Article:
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Atlas for the End of the World

In a new brief, Penn IUR Faculty Fellow Richard Weller writes about mapping that recognizes the interdependence of people and conservation.
October 25, 2016, 12pm PDT | dlang
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Norman B. Leventhal Map Center

On May 20, 1570, Abraham Ortelius—book collector and engraver from Antwerp—published the world’s first Atlas: the Theatrum Orbis Terrarum (Theater of the World). With his maps Ortelius laid bare a world of healthy ecoregions ripe for exploitation. Some 450 years later, at the opposite end of modernity to Ortelius, researchers at Penn Design are building the Atlas for the End of the World— an atlas about the end of Ortelius’ world, the end of the world as a God-given and unlimited resource for human exploitation and its concomitant myths of progress.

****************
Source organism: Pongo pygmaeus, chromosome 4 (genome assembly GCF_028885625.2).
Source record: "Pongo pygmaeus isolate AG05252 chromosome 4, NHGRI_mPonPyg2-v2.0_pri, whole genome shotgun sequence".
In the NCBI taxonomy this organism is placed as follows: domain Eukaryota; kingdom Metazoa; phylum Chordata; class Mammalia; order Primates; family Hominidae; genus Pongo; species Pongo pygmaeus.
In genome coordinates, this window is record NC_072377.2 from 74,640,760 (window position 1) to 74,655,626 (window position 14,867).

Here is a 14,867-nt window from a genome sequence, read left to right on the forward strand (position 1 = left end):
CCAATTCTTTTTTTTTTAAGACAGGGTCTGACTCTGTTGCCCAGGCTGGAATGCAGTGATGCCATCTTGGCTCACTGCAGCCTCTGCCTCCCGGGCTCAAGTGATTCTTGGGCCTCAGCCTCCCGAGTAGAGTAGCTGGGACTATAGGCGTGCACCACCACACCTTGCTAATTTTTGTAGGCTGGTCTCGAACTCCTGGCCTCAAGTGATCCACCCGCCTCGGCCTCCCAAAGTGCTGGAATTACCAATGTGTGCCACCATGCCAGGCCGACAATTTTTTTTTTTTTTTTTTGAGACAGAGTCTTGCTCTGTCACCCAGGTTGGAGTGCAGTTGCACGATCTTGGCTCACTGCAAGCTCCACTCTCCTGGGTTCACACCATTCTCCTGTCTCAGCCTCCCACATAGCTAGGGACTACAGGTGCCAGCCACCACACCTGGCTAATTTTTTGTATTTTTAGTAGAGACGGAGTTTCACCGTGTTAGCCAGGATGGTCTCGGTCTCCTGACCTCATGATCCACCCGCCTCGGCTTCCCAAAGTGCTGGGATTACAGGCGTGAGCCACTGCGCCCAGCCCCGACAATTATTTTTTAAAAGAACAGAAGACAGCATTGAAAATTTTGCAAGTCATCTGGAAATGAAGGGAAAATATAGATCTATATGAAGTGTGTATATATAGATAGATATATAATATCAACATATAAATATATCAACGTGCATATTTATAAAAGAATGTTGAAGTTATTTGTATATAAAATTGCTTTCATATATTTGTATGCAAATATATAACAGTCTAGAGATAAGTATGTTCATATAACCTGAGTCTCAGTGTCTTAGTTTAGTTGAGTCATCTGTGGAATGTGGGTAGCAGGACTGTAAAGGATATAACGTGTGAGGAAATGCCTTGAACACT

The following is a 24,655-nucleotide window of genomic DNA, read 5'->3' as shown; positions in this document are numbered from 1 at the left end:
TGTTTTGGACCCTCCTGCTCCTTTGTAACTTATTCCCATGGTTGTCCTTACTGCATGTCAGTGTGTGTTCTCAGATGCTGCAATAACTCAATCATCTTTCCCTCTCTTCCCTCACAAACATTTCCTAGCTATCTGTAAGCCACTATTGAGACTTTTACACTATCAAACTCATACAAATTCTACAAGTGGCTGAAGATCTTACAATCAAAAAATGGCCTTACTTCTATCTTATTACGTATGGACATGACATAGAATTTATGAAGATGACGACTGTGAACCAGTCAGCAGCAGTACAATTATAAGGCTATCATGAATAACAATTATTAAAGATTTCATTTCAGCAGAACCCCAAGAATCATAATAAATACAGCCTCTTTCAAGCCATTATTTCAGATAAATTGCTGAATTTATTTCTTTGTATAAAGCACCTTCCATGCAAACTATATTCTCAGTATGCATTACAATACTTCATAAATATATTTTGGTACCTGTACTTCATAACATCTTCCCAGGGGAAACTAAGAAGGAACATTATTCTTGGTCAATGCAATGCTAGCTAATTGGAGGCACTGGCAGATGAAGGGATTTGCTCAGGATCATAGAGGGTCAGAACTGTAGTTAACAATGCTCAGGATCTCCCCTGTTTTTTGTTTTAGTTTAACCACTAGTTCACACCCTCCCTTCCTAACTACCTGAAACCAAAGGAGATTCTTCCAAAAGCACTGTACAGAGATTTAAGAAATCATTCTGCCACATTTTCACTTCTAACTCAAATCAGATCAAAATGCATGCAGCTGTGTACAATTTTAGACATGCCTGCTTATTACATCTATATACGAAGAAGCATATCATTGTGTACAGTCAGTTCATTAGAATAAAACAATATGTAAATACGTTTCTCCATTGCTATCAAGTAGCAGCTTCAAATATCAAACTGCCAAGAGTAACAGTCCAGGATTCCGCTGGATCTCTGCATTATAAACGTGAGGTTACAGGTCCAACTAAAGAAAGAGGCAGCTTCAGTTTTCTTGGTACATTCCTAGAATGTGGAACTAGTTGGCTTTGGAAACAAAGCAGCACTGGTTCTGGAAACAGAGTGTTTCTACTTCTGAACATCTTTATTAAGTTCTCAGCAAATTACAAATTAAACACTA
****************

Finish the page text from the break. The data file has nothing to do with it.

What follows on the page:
The Atlas shows the difference between the United Nations Convention on Biological Diversity targets for achieving 17 percent global terrestrial area as protected habitat by 2020 and what is actually now protected. A new Penn IUR brief, Atlas For the End of the World: Mapping that Recognizes the Interdependence of People and Conservation, describes the measurement efforts to meet these targets by 1) mapping protected areas in the ecoregions within world’s biodiversity hotspots and calculating how much remains to meet targets, and 2) demonstrating the coming conflicts between projected city growth and biologically diverse habitat.

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Published on Tuesday, October 25, 2016 in Penn Institute for Urban Research
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